Manes first got into iRacing in 2015, and at the time, he was just kind of casually playing – it was just something to do, and it was also kind of to train for when he was racing Legend cars.

But in late 2016, he really started competitively playing the game, and he stepped it up to actually go for the pro level for the last two years.

He’s on the Richmond Raceway eSports development team and currently competes across multiple series with Smithfield as his sponsor and Elliott Sadler as his team owner.

“It’s been definitely the best team I’ve ever been on,” Manes said. “Everybody’s been putting in the work and we’ve got three drivers in Pro which is more than we could have ever asked for. Everybody that went for it made it, so that was really cool . . . just really hoping we can continue the success for the rest of the year and hopefully into 2021.”

He added that Sadler has been really helpful and has given them different angles from which to look at things.

“It’s really good working with him in races and also with him on setups. He understands really well where to put the car – which is kind of a given, he’s been in the top series of NASCAR for many years and has got lots of experience – but it’s really cool to be able to learn from all that,” Manes said. “He’s really involved with the team and it’s been really, really cool to get to work with him over the last few months and get to know him.”

Racing on the sim

With sim racing, Manes said there are a lot of things you get to learn that physical racing might not necessarily teach you.

Saving the car is one of them.

That can take trial-and-error, but it’s not cost-effective to take risks and crash a race team’s cars over and over.

A sim racer, on the other hand, allows you to reset over and over until you get a handle on how far-gone a car can get before you can’t straighten it out anymore.

“If you race a lot on the sim, you will get crashed every once in a while,” Manes said with a chuckle, “and there’s a lot of things that you’ll learn on how to save the car, where to put your car. People, they make very bold moves sometimes in the sim because the consequence isn’t the same.

“It really teaches you how to race in those situations and it just gets you more comfortable in situations like that.”

The competition is also really stiff across the board without the barrier of budget. NASCAR’s top series has changed to the point that anyone not racing for Joe Gibbs Racing, Stewart-Haas Racing, Roger Penske or Hendrick Motorsports is typically considered to be an underdog because the aforementioned teams’ equipment is seen to be better.

In iRacing, however, “everybody has Joe Gibbs equipment,” Manes said.

“If you put the time in, you’ll get there,” he said. “If the cars are really similar, you’ve got to be the difference. You can’t rely on the car.”

And there’s a ton of time that goes into getting the virtual cars ready. Similar to a team that would log a ton of hours in the garage for a physical race, Manes said that, at home, they’re sitting in front of the computer and working in the virtual garage for hours at a time, with anywhere from 20 to 40 hours going into the pro-level cars to make them competitive.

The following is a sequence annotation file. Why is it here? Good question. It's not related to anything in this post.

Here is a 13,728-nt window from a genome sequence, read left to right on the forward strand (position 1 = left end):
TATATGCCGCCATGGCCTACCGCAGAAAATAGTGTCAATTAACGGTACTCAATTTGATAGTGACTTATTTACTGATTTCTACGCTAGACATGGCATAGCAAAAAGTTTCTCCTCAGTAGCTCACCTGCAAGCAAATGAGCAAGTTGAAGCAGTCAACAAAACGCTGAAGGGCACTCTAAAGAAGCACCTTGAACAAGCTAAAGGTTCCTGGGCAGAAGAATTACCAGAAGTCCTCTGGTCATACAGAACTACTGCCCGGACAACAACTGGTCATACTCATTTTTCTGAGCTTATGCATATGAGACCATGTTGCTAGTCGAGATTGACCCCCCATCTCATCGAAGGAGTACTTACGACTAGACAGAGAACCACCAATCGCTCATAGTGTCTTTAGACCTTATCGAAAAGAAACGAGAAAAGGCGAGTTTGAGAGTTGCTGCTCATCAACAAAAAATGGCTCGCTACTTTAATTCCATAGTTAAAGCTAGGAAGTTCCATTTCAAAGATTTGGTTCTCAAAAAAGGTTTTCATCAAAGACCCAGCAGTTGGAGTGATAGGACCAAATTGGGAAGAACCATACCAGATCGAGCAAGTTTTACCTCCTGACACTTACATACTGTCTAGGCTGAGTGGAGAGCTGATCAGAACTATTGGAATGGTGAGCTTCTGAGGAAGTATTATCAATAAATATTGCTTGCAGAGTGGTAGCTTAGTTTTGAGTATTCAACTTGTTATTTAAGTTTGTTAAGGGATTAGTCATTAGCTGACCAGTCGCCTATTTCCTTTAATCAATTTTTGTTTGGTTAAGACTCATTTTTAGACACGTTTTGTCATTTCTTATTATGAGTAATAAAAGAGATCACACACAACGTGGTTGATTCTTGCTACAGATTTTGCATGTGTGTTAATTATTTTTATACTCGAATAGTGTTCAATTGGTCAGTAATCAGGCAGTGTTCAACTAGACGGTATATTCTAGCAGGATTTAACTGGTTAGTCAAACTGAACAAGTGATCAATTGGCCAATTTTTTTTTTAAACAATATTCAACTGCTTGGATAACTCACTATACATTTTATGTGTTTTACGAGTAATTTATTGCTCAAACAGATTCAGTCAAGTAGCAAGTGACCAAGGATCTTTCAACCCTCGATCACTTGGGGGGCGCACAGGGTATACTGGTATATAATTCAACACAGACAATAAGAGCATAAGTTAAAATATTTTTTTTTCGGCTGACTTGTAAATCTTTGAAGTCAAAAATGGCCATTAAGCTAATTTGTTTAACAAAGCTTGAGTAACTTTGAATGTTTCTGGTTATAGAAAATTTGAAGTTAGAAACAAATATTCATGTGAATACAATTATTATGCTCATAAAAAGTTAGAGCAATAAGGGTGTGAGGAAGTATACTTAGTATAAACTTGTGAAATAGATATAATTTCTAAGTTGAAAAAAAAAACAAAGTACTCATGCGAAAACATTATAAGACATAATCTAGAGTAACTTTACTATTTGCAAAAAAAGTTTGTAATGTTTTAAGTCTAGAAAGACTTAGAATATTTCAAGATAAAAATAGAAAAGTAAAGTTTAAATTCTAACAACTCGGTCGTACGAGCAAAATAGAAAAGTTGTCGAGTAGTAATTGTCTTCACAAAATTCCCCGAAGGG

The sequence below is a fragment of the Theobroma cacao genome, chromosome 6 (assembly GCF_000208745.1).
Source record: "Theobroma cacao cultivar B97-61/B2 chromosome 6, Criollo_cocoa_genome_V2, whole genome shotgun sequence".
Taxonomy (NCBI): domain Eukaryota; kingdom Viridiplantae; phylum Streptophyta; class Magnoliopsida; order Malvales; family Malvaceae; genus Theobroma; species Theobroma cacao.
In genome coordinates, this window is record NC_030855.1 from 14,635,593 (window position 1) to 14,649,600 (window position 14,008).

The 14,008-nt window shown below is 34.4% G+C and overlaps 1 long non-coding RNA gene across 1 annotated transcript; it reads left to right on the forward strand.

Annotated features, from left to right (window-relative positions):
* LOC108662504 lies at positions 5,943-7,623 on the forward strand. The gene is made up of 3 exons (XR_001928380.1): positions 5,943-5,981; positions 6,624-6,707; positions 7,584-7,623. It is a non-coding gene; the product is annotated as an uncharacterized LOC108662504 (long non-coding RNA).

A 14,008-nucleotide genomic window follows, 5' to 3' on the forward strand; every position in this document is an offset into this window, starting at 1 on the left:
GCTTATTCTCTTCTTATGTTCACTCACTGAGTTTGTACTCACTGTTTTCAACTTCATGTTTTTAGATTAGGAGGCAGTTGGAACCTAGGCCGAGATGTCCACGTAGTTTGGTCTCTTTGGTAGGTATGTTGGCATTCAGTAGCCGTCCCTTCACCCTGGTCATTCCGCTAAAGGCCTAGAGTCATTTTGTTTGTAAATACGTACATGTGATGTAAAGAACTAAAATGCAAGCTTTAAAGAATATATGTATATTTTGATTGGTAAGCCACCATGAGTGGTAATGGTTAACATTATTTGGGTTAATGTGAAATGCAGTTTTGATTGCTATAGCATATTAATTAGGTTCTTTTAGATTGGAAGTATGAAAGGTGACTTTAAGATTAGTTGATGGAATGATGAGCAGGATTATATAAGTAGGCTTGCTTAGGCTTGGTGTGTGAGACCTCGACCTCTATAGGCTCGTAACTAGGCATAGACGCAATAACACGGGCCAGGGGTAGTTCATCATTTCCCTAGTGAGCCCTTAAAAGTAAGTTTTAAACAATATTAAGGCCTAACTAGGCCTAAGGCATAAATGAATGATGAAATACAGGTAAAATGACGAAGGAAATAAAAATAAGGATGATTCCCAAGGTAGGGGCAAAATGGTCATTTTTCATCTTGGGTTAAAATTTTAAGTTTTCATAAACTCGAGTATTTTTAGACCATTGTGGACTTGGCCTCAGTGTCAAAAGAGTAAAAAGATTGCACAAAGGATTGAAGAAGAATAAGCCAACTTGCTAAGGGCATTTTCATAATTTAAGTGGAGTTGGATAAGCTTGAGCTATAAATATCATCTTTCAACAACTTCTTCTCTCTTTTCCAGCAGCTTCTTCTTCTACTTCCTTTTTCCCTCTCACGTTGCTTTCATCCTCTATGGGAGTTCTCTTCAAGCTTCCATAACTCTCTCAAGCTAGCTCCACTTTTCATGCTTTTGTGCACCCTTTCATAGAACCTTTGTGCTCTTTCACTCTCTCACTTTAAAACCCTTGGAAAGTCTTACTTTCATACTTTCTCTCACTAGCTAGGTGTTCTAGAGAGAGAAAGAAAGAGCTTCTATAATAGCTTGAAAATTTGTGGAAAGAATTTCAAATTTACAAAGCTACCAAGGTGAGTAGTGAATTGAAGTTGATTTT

“And that doesn’t even guarantee you success,” Manes said; your competitors are putting in that same amount of time, so “you’re having to out-think everybody.”

That commitment led to Manes’ entire team’s strong showcase at Richmond. In the previous race at the virtual Auto Club Speedway, where Manes finished in the top five, they recorded 24 hours of track time, and that didn’t include garage time or brainstorming sessions.

“We have been up late every night for the last three weeks getting these cars ready, and with the Pro Series being every week, you don’t have much time to prepare, so it really is: as soon as the race is over, the next day, you’re on it,” he said. “With everybody doing that on our team, and some of us being in different time zones, it makes it a little bit easier.”

A scene on the rise

When previewing this year’s race at the Daytona road course – an emergency addition this year with Watkins Glen dropping off the 2020 Cup slate due to COVID-19 – NASCAR took one of Manes’ virtual laps at the course, which he had run a little bit before the race was even announced, and shared it on their social media platforms to show what the track layout would look like.

“Just to see my car on a NASCAR Instagram page . . . there was a lot of sim racing content coming out from them during the lockdown and stuff, so to actually see my car on the screen, adding legitimacy to what had been previously going on with all the Cup drivers doing it – just to be alongside that was really cool.”

When the coronavirus sidelined the NASCAR series for two months, the Cup Series drivers made the transition to iRacing and competed in the eNASCAR iRacing Pro Invitational Series. The virtual races were televised nationally, and both Mike Joy and Jeff Gordon from the FOX Sports booth did the commentary.

NASCAR’s involvement further raised the profile of the iRacing scene. According to the website Statista, the service has seen 5,000 new users purchase access to the online racing simulation since NASCAR announced its virtual events.

“A lot of the NASCAR teams are actually involved with it and a lot of the drivers have their own teams,” Manes said. “There’s a lot of recognition in that series, and the amount of growth that the sim racing community has seen this year alone has been insane.

“There’s definitely more to come. There’s been lots of people that have been getting into it,” Manes said. “This is the time to be in sim racing, so to be in the Coke Series . . . it’s definitely a really good position to be in.”